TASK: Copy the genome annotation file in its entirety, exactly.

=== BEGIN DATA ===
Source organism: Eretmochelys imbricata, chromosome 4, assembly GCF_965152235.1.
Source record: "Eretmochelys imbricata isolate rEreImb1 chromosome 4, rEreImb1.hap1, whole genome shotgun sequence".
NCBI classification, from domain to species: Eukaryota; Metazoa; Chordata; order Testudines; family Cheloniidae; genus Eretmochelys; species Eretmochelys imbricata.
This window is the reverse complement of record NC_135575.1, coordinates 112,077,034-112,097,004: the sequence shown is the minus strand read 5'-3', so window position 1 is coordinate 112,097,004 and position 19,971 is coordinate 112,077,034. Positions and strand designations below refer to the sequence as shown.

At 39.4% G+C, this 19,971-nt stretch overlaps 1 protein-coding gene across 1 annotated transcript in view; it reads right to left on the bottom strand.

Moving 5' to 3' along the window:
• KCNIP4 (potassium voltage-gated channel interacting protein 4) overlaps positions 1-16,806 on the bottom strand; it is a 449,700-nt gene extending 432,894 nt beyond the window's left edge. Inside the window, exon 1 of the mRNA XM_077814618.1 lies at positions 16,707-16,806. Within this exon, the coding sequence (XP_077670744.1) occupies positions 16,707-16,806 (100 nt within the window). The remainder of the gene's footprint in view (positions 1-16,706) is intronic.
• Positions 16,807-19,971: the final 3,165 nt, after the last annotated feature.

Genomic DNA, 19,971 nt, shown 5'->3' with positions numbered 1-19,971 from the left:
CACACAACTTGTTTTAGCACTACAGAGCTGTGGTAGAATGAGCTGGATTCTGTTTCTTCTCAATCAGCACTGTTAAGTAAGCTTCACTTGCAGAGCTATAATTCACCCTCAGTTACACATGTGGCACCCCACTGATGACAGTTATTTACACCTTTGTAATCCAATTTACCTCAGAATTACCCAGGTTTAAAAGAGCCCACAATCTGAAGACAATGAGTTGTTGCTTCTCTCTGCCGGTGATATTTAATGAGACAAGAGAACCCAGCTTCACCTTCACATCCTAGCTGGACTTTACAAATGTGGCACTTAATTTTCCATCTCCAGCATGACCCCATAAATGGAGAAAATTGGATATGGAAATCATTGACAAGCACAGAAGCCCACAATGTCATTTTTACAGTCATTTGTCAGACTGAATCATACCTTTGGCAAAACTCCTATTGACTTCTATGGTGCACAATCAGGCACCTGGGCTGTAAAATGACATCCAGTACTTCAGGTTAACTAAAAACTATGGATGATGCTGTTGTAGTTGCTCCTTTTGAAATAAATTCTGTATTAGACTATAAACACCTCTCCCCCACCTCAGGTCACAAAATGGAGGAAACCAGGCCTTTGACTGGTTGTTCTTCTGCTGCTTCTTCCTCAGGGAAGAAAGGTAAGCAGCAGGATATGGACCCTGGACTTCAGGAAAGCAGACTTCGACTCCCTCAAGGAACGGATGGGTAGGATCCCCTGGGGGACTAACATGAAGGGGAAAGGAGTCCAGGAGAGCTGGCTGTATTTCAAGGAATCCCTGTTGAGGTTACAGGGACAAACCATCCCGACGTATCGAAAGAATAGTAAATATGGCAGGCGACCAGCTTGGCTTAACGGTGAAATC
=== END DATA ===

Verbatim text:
Source organism: Eretmochelys imbricata, chromosome 4, assembly GCF_965152235.1.
Source record: "Eretmochelys imbricata isolate rEreImb1 chromosome 4, rEreImb1.hap1, whole genome shotgun sequence".
NCBI classification, from domain to species: Eukaryota; Metazoa; Chordata; order Testudines; family Cheloniidae; genus Eretmochelys; species Eretmochelys imbricata.
This window is the reverse complement of record NC_135575.1, coordinates 112,077,034-112,097,004: the sequence shown is the minus strand read 5'-3', so window position 1 is coordinate 112,097,004 and position 19,971 is coordinate 112,077,034. Positions and strand designations below refer to the sequence as shown.

At 39.4% G+C, this 19,971-nt stretch overlaps 1 protein-coding gene across 1 annotated transcript in view; it reads right to left on the bottom strand.

Moving 5' to 3' along the window:
• KCNIP4 (potassium voltage-gated channel interacting protein 4) overlaps positions 1-16,806 on the bottom strand; it is a 449,700-nt gene extending 432,894 nt beyond the window's left edge. Inside the window, exon 1 of the mRNA XM_077814618.1 lies at positions 16,707-16,806. Within this exon, the coding sequence (XP_077670744.1) occupies positions 16,707-16,806 (100 nt within the window). The remainder of the gene's footprint in view (positions 1-16,706) is intronic.
• Positions 16,807-19,971: the final 3,165 nt, after the last annotated feature.

Genomic DNA, 19,971 nt, shown 5'->3' with positions numbered 1-19,971 from the left:
CACACAACTTGTTTTAGCACTACAGAGCTGTGGTAGAATGAGCTGGATTCTGTTTCTTCTCAATCAGCACTGTTAAGTAAGCTTCACTTGCAGAGCTATAATTCACCCTCAGTTACACATGTGGCACCCCACTGATGACAGTTATTTACACCTTTGTAATCCAATTTACCTCAGAATTACCCAGGTTTAAAAGAGCCCACAATCTGAAGACAATGAGTTGTTGCTTCTCTCTGCCGGTGATATTTAATGAGACAAGAGAACCCAGCTTCACCTTCACATCCTAGCTGGACTTTACAAATGTGGCACTTAATTTTCCATCTCCAGCATGACCCCATAAATGGAGAAAATTGGATATGGAAATCATTGACAAGCACAGAAGCCCACAATGTCATTTTTACAGTCATTTGTCAGACTGAATCATACCTTTGGCAAAACTCCTATTGACTTCTATGGTGCACAATCAGGCACCTGGGCTGTAAAATGACATCCAGTACTTCAGGTTAACTAAAAACTATGGATGATGCTGTTGTAGTTGCTCCTTTTGAAATAAATTCTGTATTAGACTATAAACACCTCTCCCCCACCTCAGGTCACAAAATGGAGGAAACCAGGCCTTTGACTGGTTGTTCTTCTGCTGCTTCTTCCTCAGGGAAGAAAGGTAAGCAGCAGGATATGGACCCTGGACTTCAGGAAAGCAGACTTCGACTCCCTCAAGGAACGGATGGGTAGGATCCCCTGGGGGACTAACATGAAGGGGAAAGGAGTCCAGGAGAGCTGGCTGTATTTCAAGGAATCCCTGTTGAGGTTACAGGGACAAACCATCCCGACGTATCGAAAGAATAGTAAATATGGCAGGCGACCAGCTTGGCTTAACGGTGAAATC